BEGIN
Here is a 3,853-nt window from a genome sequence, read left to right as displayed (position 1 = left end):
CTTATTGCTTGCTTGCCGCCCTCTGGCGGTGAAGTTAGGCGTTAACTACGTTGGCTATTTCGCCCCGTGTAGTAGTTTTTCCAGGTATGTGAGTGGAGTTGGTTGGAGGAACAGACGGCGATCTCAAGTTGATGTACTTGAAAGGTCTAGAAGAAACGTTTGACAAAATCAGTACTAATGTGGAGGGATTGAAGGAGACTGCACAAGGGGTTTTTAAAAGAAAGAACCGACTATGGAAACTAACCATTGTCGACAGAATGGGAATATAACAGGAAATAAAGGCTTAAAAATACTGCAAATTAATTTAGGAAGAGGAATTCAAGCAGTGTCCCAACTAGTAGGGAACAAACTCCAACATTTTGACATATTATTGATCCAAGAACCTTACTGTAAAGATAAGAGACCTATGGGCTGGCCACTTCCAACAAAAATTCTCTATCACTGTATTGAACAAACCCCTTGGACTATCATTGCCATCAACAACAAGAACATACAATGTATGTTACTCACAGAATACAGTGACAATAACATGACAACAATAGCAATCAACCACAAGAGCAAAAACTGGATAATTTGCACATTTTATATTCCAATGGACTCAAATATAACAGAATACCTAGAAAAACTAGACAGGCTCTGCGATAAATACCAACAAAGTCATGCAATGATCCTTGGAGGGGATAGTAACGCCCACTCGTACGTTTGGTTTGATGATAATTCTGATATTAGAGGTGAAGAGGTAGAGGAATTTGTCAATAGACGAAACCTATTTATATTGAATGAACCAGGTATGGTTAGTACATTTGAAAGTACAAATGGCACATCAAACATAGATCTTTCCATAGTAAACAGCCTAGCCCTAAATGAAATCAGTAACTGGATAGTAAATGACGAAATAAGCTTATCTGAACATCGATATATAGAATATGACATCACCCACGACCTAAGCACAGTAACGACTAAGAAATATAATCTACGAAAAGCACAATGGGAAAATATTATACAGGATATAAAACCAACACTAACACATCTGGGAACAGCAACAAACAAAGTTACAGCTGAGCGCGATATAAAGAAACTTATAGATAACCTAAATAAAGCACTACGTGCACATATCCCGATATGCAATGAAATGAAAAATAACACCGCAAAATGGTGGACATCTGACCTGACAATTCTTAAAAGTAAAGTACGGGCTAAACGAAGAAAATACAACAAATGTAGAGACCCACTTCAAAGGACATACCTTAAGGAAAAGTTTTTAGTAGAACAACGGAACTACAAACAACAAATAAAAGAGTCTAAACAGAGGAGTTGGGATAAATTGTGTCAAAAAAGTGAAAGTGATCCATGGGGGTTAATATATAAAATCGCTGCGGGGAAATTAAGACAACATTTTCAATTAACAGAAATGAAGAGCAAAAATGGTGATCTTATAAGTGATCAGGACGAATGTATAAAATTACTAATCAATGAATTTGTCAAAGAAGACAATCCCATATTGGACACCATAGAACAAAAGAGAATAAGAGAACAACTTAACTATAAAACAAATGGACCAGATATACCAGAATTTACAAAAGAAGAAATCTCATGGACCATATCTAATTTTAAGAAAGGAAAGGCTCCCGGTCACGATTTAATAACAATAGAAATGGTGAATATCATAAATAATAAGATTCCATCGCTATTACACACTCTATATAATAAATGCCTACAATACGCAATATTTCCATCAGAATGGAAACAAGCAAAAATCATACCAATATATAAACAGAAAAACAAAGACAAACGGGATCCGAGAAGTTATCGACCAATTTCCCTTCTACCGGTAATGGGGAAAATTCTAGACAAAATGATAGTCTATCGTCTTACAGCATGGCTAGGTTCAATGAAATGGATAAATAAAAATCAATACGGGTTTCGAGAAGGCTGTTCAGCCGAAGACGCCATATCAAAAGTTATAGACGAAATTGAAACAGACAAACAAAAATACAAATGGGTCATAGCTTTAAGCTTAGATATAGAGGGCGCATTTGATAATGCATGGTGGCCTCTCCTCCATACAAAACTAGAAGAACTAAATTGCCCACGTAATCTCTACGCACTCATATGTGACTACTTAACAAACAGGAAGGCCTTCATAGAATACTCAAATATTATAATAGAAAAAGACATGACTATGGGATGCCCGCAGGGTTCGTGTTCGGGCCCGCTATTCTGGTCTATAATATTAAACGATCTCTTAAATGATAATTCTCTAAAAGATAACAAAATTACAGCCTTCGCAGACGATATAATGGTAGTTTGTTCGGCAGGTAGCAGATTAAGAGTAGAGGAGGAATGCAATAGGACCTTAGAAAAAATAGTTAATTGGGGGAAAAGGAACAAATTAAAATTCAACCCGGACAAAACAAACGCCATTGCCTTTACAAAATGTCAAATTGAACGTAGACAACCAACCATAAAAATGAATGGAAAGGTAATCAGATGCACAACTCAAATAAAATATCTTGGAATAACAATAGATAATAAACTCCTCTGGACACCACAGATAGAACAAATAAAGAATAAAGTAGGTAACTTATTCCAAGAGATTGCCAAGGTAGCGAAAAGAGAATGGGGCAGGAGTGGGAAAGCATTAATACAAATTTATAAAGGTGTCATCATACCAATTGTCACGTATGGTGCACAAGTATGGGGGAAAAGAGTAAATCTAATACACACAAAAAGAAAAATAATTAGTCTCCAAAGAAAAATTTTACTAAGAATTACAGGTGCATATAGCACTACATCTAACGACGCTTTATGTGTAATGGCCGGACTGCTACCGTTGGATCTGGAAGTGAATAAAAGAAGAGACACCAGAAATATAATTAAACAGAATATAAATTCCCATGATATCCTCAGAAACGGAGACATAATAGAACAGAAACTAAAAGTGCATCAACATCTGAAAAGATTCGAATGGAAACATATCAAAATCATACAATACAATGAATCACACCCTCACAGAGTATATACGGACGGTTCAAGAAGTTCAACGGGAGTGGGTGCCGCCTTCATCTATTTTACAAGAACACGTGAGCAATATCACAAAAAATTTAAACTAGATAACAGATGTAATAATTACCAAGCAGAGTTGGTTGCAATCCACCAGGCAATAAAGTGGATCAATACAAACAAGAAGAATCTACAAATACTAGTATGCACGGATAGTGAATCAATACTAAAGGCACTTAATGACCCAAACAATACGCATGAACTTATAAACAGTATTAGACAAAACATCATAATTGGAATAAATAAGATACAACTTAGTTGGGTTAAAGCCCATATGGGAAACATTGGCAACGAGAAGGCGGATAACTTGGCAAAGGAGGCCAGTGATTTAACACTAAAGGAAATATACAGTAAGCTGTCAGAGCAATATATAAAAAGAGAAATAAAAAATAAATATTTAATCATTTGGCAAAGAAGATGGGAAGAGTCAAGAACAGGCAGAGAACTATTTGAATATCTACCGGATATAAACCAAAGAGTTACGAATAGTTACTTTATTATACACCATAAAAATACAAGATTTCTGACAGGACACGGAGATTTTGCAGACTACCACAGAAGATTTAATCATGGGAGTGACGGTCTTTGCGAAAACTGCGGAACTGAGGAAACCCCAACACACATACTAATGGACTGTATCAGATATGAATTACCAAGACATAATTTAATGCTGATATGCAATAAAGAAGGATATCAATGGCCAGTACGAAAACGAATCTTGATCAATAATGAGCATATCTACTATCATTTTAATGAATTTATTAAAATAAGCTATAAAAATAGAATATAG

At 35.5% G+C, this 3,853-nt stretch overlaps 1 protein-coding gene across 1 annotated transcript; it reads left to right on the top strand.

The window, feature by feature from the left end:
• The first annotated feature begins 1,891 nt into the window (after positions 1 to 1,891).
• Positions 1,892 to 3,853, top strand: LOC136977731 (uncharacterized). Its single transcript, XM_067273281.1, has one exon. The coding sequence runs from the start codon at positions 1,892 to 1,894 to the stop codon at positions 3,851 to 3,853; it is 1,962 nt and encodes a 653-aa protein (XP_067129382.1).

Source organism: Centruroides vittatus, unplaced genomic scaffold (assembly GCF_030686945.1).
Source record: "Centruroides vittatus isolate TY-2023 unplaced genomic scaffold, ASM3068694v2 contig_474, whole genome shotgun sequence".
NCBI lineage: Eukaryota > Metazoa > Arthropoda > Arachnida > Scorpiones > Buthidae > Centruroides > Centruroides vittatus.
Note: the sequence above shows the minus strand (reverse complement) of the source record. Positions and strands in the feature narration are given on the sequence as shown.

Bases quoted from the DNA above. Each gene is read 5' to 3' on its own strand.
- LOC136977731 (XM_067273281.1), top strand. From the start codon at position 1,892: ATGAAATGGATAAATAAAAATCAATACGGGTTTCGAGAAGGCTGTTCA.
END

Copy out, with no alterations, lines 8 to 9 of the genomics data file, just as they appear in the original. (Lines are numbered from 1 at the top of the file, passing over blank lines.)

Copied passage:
Source record: "Centruroides vittatus isolate TY-2023 unplaced genomic scaffold, ASM3068694v2 contig_474, whole genome shotgun sequence".
NCBI lineage: Eukaryota > Metazoa > Arthropoda > Arachnida > Scorpiones > Buthidae > Centruroides > Centruroides vittatus.